Posts

January 20, 2015

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9:35 PM | Researchers estimate importance of each letter in the human genome
There are 3 billion letters in the human genome, and scientists have endlessly debated how many of them serve a functional purpose. There are those letters that encode genes, our hereditary information, and those that provide instructions about how cells can use the genes. But those sequences are written with a comparative few of the vast number of DNA letters. Scientists have long debated how much of, or even if, the rest of our genome does anything, some going so far as to designate […]
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9:29 PM | Dog-human cooperation is based on social skills of wolves
Commonly accepted domestication hypotheses suggest: "Dogs have become tolerant and attentive as a result of humans actively selecting for these skills during the domestication process in order to make dogs cooperative partners." Subject:  Animal Research
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9:23 PM | Coffee consumption may protect against malignant melanoma
Both epidemiological and pre-clinical studies have suggested that coffee consumption has a protective effect against non-melanoma skin cancers. However the protective effect for cutaneous melanoma (malignant and in situ) is less clear, according to a study published January 20 in the JNCI: Journal of the National Cancer Institute. Subject:  Health & Medicine
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9:17 PM | New cancer-fighting strategy would harden cells to prevent metastasis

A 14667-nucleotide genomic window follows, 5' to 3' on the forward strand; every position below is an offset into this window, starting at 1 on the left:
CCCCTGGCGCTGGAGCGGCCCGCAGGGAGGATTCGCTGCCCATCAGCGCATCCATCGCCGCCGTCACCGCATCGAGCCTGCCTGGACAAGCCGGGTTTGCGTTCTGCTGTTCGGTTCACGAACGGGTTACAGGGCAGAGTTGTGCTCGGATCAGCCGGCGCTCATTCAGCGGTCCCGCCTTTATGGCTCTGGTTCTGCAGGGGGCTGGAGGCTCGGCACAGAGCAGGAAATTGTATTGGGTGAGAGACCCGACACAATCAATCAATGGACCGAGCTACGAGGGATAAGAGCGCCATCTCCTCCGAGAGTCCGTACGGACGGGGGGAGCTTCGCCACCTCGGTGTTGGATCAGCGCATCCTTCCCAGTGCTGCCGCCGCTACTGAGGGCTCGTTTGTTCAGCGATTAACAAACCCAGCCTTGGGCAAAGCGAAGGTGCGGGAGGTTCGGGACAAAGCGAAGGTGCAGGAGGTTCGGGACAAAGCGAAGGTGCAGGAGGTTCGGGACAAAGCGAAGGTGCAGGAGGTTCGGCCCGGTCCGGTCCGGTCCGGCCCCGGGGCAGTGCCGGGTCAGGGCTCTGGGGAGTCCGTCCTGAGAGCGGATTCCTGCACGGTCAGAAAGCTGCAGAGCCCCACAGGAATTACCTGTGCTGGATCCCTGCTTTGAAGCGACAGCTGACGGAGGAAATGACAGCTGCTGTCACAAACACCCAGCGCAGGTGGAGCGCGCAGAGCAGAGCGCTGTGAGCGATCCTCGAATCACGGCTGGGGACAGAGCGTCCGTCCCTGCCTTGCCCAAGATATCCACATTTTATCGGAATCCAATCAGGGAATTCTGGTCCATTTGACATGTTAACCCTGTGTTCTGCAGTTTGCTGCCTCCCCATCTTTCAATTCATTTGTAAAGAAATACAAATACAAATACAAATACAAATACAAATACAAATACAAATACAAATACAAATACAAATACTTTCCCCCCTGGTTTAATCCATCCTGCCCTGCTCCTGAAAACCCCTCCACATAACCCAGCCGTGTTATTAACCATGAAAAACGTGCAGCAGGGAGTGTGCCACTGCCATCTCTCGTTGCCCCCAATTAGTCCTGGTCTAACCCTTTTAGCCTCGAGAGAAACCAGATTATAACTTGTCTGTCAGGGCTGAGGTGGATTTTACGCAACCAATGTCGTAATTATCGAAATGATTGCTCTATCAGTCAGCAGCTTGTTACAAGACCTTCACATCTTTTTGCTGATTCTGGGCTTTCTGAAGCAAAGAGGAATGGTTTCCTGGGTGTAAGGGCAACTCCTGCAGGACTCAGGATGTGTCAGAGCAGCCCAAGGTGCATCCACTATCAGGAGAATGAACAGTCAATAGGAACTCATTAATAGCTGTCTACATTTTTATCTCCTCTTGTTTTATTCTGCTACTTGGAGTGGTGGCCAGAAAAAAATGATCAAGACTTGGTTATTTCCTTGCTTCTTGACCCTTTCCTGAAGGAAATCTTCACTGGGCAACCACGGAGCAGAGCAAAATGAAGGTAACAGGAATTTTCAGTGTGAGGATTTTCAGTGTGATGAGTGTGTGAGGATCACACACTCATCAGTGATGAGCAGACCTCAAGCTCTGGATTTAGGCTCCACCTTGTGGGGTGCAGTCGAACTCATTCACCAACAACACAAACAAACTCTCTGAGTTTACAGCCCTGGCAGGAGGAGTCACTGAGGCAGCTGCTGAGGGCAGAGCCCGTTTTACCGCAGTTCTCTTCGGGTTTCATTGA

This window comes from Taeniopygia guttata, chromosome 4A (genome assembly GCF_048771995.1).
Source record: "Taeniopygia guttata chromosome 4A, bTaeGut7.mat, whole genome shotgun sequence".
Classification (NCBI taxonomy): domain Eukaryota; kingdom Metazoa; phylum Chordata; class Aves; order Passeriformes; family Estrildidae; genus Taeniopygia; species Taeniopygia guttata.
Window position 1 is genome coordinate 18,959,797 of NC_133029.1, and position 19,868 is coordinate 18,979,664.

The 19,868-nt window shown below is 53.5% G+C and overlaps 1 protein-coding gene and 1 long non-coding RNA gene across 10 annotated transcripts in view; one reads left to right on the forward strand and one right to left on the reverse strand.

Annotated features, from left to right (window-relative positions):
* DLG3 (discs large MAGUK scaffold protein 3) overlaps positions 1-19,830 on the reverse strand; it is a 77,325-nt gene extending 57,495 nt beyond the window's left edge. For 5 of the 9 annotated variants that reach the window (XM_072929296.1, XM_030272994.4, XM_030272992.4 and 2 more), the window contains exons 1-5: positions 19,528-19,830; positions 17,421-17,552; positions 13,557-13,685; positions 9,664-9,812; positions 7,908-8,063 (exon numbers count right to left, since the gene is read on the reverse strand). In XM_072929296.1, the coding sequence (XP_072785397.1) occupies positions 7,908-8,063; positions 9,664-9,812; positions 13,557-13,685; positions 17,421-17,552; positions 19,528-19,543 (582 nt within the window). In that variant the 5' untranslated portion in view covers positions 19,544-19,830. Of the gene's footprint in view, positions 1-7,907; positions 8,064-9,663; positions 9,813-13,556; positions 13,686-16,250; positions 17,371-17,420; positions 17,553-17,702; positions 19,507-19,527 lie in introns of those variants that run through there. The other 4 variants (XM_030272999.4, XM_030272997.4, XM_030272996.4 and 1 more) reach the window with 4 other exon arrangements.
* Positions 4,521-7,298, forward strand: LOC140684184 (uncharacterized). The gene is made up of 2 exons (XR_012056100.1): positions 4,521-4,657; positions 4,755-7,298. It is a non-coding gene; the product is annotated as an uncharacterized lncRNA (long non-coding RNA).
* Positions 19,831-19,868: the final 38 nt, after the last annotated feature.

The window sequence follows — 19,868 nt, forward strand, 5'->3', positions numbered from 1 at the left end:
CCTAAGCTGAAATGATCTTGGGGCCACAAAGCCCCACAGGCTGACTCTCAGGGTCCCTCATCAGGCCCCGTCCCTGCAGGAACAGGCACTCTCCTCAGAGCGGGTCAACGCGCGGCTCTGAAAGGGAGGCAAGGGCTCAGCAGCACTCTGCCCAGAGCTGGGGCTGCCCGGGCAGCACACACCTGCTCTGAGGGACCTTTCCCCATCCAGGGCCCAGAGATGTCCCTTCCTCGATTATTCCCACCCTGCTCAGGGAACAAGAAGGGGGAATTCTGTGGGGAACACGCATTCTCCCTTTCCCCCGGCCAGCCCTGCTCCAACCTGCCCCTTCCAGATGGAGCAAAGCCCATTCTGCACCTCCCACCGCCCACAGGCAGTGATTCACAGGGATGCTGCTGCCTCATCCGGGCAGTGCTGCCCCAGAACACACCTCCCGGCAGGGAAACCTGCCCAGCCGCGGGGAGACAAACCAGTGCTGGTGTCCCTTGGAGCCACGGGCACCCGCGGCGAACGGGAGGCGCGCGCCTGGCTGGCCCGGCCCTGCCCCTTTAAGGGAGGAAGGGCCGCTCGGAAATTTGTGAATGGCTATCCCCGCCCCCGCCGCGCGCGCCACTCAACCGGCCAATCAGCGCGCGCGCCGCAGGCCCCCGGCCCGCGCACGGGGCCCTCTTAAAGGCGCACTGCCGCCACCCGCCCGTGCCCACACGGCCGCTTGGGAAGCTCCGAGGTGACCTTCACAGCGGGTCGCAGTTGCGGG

Existing cancer therapies are geared toward massacring tumor cells, but Johns Hopkins researchers propose a different strategy: subtly hardening cancer cells to prevent them from invading new areas of the body. They devised a way of screening compounds for the desired effect and have identified a compound that shows promise in fighting pancreatic cancer. Their study appears this week in the early edition of the Proceedings of the National Academy of Sciences. Subject:  […]
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9:11 PM | Do gene therapies increase longevity but not health?
A study of long-lived mutant C. elegans by scientists at the University of Massachusetts Medical School shows that the genetically altered worms spend a greater portion of their life in a frail state and exhibit less activity as they age then typical nematodes. These findings, published in the Proceedings of the National Academy of Sciences, suggest that genes that increase longevity may not significantly increase healthy lifespan and point to the need to measure health as part of […]
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9:02 PM | Uber's Behavior is Untenable and Morally Suspect
Andrew Keen is a British-American author and entrepreneur whose latest book, "The Internet is Not the Answer," explores the internet's negative effects on our psychology, economy, and culture. In this interview, Keen uses Uber as an example of an internet innovation that is wreaking havoc on an entire industry while taking advantage of its unregulated status to exploit customers and employees alike.
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2:13 PM | The Apes Shall Inherit The Earth (Or At Least A Little Piece)
One of the reasons Planet of the Apes resonates so deeply with viewers is the plausibility of its premise. Have you ever seen monkeys up close? Their profound intelligence is clear, and there’s no question we evolved from them. Their … Continue reading →
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2:57 AM | Sitting for long periods increases death risk
The amount of time a person sits during the day is associated with a higher risk of heart disease, diabetes, cancer, and death, regardless of regular exercise—according to a review study published today in the Annals of Internal Medicine. Subject:  Health & Medicine
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1:29 AM | Automated method beats critics in picking great movies
Don't rely on the Academy Awards next month if you are seeking to know whether the movies deemed great today will survive the test of time. According to a new Northwestern University study, the best predictor of a movie's significance is how often a movie is referenced by other movies. In other words, a movie's significance is decided by today's and tomorrow's film directors -- not the critics. Subject:  Brain & Behavior